SodaStream (SODA) has 22 manufacturing plants around the world, but only one of them is located near a center of intense cultural conflict. It's a factory where workers from both Israel and Palestine assemble SodaStream machines side by side, and it sits squarely in an occupied West Bank settlement known as Ma'ale Adumim.

Political unrest in the surrounding region poses risks for SodaStream, but investors in the company can only assess that risk based on management's discussions or news reports that often carry a significant bias. What investors would like is an unvarnished glimpse into the work-life at this particular operation, and that's where a new documentary called The Factory: Inside the Israeli Occupation will serve them well.

Produced by The Verge website and Stateless Media, the film explores SodaStream's Ma'ale Adumim site from multiple angles. It's a story of trade-offs for Palestinian workers, of livelihoods at stake, and of a company caught in the middle. It's well done, but not completely untainted, since workers admit that SodaStream hand-selected specific employees for interview. Nevertheless, its definitely worth a watch for shareholders.

With the permission of Stateless Media, we have embedded the YouTube version of the film at the end of this article. To provide context, here are a few key aspects of SodaStream's West Bank dilemma to date:

The background: Over the past few years, SodaStream's faced periodic boycotts around the world and intense scrutiny over the factory and its workers. In January, the controversy crept into the media spotlight when the company selected Scarlett Johansson as its celebrity spokesperson. The actress's ties to Oxfam, a human rights group, presented a conflict of interest, and ultimately Johansson cut ties with Oxfam amid mounting criticism. Since then, SodaStream's operational issues and fresh competition have pushed the story to the back burner, but it manages to make waves every now and again.

The demographic profile: Of the roughly 1,300 people employed at the factory, 500 are Palestinian from the Occupied West Bank and East Jerusalem, 450 are Arab citizens of Israel, and 350 are Jewish Israeli.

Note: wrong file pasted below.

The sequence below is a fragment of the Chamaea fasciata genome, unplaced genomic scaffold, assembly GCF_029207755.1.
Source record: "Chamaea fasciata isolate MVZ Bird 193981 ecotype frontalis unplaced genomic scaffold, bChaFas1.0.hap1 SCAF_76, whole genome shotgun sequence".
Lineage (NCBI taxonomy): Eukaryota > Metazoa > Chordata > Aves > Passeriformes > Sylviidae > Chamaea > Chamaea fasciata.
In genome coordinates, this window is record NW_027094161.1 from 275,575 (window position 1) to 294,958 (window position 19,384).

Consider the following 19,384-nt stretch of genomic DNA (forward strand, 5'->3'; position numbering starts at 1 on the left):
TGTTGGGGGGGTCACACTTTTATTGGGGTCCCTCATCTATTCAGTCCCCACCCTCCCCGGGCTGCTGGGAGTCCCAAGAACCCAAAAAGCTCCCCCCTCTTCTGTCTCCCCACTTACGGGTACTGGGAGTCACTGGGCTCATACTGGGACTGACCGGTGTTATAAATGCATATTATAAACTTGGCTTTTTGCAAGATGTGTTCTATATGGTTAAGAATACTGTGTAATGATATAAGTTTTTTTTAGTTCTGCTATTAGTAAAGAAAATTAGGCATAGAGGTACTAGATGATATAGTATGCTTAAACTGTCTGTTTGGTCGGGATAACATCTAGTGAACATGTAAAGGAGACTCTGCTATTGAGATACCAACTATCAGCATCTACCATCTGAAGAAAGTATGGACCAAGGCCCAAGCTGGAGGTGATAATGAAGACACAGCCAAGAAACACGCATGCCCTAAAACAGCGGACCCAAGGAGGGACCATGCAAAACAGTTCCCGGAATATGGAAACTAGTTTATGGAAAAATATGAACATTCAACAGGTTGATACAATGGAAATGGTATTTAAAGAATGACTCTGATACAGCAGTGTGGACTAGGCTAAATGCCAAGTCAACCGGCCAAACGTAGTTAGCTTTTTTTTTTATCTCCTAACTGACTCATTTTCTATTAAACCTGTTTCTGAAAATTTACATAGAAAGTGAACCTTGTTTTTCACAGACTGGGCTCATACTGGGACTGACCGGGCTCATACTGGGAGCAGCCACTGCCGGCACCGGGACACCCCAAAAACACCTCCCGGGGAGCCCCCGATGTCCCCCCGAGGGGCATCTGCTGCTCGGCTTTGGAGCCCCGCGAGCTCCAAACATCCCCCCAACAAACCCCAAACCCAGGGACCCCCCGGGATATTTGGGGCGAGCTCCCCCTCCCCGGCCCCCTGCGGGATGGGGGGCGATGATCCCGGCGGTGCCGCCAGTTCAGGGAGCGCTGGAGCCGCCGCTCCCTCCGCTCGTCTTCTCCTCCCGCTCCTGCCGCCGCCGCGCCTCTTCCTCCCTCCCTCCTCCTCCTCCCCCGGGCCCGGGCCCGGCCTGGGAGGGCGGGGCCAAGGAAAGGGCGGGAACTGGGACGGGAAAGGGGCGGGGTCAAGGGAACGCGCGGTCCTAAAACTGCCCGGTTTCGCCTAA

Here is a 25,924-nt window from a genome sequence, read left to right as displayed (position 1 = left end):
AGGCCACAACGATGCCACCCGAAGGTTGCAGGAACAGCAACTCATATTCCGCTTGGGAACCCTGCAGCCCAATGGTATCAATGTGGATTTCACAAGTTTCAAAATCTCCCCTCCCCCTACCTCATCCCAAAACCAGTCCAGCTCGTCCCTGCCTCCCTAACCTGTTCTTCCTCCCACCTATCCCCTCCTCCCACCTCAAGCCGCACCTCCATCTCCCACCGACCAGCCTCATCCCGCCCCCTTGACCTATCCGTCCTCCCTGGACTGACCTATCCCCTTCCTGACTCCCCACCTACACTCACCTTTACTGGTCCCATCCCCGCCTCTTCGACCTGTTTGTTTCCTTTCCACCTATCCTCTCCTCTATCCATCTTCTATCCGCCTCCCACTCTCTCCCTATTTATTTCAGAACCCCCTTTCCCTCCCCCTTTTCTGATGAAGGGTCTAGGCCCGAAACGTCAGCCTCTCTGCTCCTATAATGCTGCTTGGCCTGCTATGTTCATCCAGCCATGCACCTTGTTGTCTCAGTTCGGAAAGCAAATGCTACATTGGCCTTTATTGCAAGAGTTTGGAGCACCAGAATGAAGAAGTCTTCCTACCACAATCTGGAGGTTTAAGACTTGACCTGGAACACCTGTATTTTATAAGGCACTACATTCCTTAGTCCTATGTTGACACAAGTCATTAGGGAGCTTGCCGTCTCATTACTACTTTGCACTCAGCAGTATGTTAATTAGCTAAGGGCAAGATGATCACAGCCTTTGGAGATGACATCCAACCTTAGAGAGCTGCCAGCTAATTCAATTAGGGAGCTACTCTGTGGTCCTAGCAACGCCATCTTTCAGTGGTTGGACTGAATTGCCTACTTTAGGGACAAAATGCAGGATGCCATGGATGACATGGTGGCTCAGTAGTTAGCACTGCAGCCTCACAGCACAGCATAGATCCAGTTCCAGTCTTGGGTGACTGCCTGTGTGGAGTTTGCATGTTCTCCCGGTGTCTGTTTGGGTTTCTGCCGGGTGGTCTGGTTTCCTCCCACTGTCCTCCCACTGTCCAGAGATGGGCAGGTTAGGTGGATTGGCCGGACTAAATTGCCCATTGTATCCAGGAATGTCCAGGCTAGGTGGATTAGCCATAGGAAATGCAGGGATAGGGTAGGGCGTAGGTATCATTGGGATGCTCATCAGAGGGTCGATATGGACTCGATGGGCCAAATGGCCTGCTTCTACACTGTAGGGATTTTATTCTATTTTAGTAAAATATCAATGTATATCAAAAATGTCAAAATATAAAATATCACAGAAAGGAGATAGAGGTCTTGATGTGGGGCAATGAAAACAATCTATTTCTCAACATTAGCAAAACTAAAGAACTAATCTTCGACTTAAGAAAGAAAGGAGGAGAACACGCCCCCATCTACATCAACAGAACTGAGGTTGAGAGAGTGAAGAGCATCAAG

The land issue: Controversy stems over the fact that the factory sits on a hotly contested, but currently Israeli-controlled, piece of land. Therefore, SodaStream -- an Israeli company -- does not pay taxes in Palestine or contribute to its economy in the manner of a Palestine-based operation. 

The manufacturing mix: In the same industrial park in which SodaStream operates, there are roughly 300 factories, most of which are owned by Israelis. Opponents of SodaStream claim that tax incentives and government support actually work in SodaStream's favor in this locale.

The employment issue: Activists have raised concerns about the fairness of Palestine workers' rights and wages. At the same time, some Palestinian workers (including the primary character in the film) attest to earning higher pay than they otherwise would with a job at a Palestinian company. The workers' rights issue, including legal representation and the sort, is left unaddressed by the documentary.

The company's comments: SodaStream CEO Daniel Birnbaum has remarked that his company can be "a model for peace" between Israelis and Palestinians. He's not overly concerned with a potential widespread boycott, stating, "If eventually there was a boycott, I don't really care that much from a SodaStream standpoint, we'd just shift production to a different factory." According to management, SodaStream prefers to keep the factory open to avoid harmful layoffs.

SodaStream's sensitive subject
Onlookers might be wondering whether preserving jobs for just more than 1,000 employees is worth the backlash for SodaStream from the Palestinian state and its supporters. In fact, it seems as though SodaStream, in particular, has been singled out on this issue due to its brand visibility, and its status as a significant exporter in the region.

Furthermore, as Slate's Matthew Yglesias points out, even though some employees benefit from SodaStream's current West Bank operations -- Palestinians included -- the opposing argument revolves around an imbalanced democracy... at least from his perspective. Thus, it's difficult to trumpet the virtues of 1,300 jobs in that broader context.

But the situation, as you can tell, is chock-full of complexity. And SodaStream, in a perfect world, would much rather focus its energies on maintaining its position as the world's leading at-home soda company. In the future, as my colleague Blake Bos has suggested, that might be a possibility. SodaStream is currently erecting a factory in southern Israel that's three times the size of all existing operations. Odds are the company could relocate all of its assembly to the new facility, though management has not yet stated whether that will occur.

For now, investors in SodaStream must continue to evaluate the risk posed by its West Bank operations, and draw their own conclusions. As a fellow shareholder, I highly recommend watching The Verge's video and reading the accompanying article for insight into the treatment of SodaStream's most valuable asset -- its employees.